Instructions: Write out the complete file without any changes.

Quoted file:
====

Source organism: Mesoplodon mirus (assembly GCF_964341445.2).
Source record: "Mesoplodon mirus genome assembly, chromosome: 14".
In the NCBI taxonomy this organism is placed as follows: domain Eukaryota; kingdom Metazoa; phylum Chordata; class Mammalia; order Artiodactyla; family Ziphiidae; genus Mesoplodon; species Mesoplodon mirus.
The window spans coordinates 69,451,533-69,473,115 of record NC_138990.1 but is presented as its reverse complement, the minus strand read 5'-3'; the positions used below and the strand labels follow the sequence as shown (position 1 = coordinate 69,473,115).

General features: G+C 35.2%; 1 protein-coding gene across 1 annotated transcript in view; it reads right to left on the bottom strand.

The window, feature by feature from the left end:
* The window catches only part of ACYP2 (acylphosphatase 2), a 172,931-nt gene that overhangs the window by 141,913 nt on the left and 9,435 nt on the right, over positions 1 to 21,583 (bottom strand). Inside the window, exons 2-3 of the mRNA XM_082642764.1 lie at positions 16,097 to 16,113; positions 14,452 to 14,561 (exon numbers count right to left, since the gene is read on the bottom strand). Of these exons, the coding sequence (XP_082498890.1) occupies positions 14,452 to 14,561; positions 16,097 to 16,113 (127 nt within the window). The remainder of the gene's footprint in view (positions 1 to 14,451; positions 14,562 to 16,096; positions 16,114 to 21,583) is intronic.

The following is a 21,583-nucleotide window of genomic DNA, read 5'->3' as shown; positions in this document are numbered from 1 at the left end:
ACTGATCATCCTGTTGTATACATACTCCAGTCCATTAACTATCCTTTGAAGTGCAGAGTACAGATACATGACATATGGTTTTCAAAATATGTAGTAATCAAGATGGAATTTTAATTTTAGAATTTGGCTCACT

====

Source organism: Mesoplodon mirus (assembly GCF_964341445.2).
Source record: "Mesoplodon mirus genome assembly, chromosome: 14".
In the NCBI taxonomy this organism is placed as follows: domain Eukaryota; kingdom Metazoa; phylum Chordata; class Mammalia; order Artiodactyla; family Ziphiidae; genus Mesoplodon; species Mesoplodon mirus.
The window spans coordinates 69,451,533-69,473,115 of record NC_138990.1 but is presented as its reverse complement, the minus strand read 5'-3'; the positions used below and the strand labels follow the sequence as shown (position 1 = coordinate 69,473,115).

General features: G+C 35.2%; 1 protein-coding gene across 1 annotated transcript in view; it reads right to left on the bottom strand.

The window, feature by feature from the left end:
* The window catches only part of ACYP2 (acylphosphatase 2), a 172,931-nt gene that overhangs the window by 141,913 nt on the left and 9,435 nt on the right, over positions 1 to 21,583 (bottom strand). Inside the window, exons 2-3 of the mRNA XM_082642764.1 lie at positions 16,097 to 16,113; positions 14,452 to 14,561 (exon numbers count right to left, since the gene is read on the bottom strand). Of these exons, the coding sequence (XP_082498890.1) occupies positions 14,452 to 14,561; positions 16,097 to 16,113 (127 nt within the window). The remainder of the gene's footprint in view (positions 1 to 14,451; positions 14,562 to 16,096; positions 16,114 to 21,583) is intronic.

The following is a 21,583-nucleotide window of genomic DNA, read 5'->3' as shown; positions in this document are numbered from 1 at the left end:
ACTGATCATCCTGTTGTATACATACTCCAGTCCATTAACTATCCTTTGAAGTGCAGAGTACAGATACATGACATATGGTTTTCAAAATATGTAGTAATCAAGATGGAATTTTAATTTTAGAATTTGGCTCACT